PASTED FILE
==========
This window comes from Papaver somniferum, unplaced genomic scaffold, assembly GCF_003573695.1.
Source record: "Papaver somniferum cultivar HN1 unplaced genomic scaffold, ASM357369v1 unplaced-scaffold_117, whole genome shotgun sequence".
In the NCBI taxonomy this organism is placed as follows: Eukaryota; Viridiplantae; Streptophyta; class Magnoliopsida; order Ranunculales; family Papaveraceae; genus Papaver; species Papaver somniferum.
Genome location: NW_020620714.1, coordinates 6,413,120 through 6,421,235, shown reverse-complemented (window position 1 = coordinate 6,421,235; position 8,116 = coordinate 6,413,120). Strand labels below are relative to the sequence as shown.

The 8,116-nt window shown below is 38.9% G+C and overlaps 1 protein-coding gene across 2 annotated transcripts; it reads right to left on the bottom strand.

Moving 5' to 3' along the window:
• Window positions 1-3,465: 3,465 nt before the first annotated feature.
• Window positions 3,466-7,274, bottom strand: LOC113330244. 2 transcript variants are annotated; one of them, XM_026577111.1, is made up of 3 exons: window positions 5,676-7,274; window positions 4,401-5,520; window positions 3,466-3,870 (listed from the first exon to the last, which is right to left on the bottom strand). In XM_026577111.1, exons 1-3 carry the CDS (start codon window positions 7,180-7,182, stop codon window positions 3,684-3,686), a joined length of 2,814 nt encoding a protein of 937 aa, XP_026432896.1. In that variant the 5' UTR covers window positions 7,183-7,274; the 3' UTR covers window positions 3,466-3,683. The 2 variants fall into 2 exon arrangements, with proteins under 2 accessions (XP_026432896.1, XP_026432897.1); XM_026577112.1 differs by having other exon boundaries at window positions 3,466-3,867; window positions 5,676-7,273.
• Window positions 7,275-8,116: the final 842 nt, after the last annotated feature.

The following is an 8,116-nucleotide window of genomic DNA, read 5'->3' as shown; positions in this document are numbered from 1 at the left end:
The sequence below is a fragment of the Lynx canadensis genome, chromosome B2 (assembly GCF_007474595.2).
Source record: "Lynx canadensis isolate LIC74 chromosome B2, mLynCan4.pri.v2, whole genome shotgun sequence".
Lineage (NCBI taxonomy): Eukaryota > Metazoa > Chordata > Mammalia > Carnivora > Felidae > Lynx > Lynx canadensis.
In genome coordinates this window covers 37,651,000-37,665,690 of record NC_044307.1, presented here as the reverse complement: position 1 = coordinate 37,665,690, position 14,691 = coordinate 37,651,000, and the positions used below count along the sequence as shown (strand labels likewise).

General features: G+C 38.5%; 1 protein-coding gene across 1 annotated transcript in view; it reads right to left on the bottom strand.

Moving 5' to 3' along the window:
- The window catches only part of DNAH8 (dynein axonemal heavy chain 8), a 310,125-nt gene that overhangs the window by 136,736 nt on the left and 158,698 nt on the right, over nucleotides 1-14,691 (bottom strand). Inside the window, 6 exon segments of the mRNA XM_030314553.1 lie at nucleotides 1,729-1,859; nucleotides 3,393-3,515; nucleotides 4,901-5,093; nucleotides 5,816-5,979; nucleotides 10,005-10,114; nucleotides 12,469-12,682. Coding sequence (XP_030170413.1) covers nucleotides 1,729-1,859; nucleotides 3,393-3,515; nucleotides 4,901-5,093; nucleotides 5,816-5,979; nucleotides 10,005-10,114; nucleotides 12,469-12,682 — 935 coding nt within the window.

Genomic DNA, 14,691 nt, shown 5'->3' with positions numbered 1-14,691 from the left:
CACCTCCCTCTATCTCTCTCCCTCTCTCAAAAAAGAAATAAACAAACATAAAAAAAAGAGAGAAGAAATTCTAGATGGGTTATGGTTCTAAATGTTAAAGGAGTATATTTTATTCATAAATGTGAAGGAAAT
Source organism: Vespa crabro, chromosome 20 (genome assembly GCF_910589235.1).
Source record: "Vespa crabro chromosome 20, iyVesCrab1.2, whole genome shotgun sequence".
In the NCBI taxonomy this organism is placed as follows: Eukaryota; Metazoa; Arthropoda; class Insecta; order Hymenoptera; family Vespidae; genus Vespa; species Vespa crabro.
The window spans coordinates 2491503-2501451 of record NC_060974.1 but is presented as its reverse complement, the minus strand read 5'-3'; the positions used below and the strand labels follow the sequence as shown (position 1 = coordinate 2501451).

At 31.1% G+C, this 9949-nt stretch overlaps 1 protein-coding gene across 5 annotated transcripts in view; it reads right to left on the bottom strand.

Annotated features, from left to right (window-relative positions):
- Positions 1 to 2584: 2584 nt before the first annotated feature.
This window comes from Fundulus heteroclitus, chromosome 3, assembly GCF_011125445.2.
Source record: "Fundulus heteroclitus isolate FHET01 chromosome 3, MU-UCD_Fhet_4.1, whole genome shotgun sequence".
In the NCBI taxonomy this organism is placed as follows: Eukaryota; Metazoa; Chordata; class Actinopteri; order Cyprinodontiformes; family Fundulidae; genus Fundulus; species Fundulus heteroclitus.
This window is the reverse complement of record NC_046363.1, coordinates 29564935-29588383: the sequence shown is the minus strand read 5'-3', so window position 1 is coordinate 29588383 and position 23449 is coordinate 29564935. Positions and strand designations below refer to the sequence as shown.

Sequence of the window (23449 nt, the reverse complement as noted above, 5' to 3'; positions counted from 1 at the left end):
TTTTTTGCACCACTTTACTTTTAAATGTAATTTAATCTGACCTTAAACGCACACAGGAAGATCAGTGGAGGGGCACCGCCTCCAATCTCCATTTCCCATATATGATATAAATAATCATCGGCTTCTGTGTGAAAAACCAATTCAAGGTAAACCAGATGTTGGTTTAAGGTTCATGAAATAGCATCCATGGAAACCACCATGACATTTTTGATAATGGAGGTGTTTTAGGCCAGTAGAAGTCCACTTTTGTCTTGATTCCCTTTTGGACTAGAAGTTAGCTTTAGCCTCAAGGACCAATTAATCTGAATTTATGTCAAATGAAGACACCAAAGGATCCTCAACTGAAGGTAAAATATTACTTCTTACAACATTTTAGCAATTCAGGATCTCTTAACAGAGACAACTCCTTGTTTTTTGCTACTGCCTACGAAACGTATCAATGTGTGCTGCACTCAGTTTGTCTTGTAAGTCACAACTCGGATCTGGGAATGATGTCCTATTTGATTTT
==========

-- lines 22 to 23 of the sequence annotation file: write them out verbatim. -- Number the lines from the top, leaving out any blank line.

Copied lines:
In the NCBI taxonomy this organism is placed as follows: Eukaryota; Metazoa; Arthropoda; class Insecta; order Hymenoptera; family Vespidae; genus Vespa; species Vespa crabro.
The window spans coordinates 2491503-2501451 of record NC_060974.1 but is presented as its reverse complement, the minus strand read 5'-3'; the positions used below and the strand labels follow the sequence as shown (position 1 = coordinate 2501451).